MAGIC FAB6 is a 100% polyester woven fabric with our proprietary matte coating that creates vibrant, long-lasting prints. It can be used in applications such as wall décor, banners, roll-up banners and retail advertising. Here are some FAB6 tips to ensure your print project is a success.

  • Use minimum vacuum pressure during the printing process.
  • Cut the material with a hot fabric knife to eliminate fraying of the material.
  • Cut the material on a glass surface to prevent fraying of the material.
  • Standard high-tack banner tape can be used to hem the edge of the material.
  • FAB6 should not be folded, washed or ironed because the inks and coating are likely to crack.
  • Liquid laminates such as ClearShield Classic can be applied to FAB6 for additional protection. Use a paintbrush, short-nap or high-density foam roller to apply a thin coating of the laminate. Allow the first coat to dry completely for an hour before applying a second coat. Spray laminates are also suitable.


  • Heat Activated – The adhesive requires high levels of heat to be activated before it will adhere to the media.
  • Pressure Sensitive – The adhesive is aggressive and requires pressure to adhere to the print. Heat is not required with this laminate.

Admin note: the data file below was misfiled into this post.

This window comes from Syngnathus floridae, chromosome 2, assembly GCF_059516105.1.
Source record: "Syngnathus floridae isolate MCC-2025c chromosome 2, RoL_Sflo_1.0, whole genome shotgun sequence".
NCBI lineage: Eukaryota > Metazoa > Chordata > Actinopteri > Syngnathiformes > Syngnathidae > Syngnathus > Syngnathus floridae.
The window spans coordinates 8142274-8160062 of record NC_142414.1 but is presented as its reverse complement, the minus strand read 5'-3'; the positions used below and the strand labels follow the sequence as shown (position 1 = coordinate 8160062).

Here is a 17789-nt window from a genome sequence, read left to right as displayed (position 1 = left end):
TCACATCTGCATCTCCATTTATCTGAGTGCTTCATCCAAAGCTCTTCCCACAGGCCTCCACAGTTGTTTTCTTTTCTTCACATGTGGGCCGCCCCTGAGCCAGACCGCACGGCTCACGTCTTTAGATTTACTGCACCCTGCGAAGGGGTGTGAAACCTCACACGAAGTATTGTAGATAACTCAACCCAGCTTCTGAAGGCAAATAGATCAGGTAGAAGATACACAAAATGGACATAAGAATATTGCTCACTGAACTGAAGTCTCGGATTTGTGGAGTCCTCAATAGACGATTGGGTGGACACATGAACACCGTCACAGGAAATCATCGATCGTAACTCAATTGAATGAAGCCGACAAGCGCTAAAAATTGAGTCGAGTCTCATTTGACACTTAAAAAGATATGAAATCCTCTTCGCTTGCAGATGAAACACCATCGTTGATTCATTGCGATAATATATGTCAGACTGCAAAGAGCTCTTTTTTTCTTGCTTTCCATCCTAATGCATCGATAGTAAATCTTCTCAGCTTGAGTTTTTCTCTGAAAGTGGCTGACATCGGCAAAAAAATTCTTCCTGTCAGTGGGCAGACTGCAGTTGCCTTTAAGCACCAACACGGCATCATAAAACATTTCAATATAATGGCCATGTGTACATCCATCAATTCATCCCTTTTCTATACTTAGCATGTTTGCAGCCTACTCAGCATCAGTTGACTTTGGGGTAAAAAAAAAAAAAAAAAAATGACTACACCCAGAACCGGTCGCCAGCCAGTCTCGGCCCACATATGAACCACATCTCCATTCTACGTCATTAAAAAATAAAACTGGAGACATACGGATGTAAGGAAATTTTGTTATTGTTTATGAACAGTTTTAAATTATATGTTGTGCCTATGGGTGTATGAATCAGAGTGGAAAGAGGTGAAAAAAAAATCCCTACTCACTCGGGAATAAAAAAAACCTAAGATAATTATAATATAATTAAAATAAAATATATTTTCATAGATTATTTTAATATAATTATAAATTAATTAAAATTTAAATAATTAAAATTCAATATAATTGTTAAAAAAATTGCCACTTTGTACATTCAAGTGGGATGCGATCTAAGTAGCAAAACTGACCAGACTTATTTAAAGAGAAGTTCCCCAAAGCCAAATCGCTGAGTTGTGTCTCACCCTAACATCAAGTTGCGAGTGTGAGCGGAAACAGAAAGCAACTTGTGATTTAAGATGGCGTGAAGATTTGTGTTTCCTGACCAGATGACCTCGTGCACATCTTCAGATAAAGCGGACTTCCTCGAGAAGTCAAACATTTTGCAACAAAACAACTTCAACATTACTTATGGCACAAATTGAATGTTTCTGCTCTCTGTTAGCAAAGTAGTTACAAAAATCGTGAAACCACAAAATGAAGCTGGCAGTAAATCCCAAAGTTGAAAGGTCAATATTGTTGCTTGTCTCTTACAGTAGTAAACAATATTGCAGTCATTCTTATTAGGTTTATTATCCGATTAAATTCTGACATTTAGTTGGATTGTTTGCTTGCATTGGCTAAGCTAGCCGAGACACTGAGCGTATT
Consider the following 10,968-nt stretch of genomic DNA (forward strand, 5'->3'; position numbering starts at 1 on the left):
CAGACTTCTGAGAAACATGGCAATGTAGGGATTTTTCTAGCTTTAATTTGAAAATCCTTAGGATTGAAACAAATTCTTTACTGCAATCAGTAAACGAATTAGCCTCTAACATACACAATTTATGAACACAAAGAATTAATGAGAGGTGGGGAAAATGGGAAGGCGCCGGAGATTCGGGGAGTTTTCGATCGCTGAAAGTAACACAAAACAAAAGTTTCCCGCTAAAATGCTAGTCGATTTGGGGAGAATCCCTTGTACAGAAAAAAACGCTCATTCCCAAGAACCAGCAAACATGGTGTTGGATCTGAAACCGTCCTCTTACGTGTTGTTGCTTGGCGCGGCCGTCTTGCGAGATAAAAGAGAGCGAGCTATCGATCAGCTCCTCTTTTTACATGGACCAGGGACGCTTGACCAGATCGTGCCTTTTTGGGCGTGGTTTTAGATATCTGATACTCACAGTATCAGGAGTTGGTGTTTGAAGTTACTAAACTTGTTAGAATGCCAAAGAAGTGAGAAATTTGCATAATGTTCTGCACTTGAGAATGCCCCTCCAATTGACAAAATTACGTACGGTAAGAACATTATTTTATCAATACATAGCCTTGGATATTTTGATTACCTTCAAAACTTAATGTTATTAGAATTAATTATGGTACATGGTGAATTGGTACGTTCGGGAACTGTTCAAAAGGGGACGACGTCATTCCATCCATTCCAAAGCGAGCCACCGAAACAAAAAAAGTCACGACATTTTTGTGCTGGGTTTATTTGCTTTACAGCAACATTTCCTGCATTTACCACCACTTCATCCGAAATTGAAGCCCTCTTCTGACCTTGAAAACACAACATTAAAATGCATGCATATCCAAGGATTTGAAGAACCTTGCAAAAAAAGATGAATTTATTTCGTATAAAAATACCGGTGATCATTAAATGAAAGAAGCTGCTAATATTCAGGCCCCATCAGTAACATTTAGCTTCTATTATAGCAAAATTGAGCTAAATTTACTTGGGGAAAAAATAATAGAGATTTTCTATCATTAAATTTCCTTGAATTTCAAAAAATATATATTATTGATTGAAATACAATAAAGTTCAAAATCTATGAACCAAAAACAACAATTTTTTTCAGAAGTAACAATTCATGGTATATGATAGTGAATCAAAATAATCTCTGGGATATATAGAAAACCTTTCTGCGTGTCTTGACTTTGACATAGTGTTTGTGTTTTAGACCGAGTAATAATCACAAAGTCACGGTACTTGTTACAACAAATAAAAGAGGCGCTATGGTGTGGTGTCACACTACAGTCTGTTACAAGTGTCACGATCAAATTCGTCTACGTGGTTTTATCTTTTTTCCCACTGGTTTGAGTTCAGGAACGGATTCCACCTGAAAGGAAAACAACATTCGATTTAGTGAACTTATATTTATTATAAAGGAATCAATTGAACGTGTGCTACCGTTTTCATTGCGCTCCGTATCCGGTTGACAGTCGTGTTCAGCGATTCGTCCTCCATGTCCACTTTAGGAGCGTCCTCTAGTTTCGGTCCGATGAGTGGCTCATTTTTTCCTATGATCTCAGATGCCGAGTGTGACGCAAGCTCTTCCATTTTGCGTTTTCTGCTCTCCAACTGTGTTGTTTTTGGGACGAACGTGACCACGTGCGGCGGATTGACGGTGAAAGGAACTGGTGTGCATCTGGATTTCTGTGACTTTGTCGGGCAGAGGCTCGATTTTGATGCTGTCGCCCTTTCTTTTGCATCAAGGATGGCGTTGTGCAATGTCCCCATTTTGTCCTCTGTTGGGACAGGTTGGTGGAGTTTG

• Liquid – Applied by hand using a brush, roller or a spray gun applicator. It can be used with a roll-to-roll liquid laminator.


Laminates are designed to be used in a variety of applications. A quality laminate protects the ink or toner from environmental conditions such as water and dirt. Some products offer additional UV protection to increase print durability and lifespan. Laminates can also be used to change the appearance or finish of the graphic. Changing a print from a matte to a gloss finish or adding texture are good application examples.


It’s important to pick a laminate that is compatible with your media. Vinyl laminate should be used to laminate vinyl media and polyester laminate should be used to laminate polyester. Choosing an incompatible laminate can result in a product failure. This could result in a costly reprint of the entire project.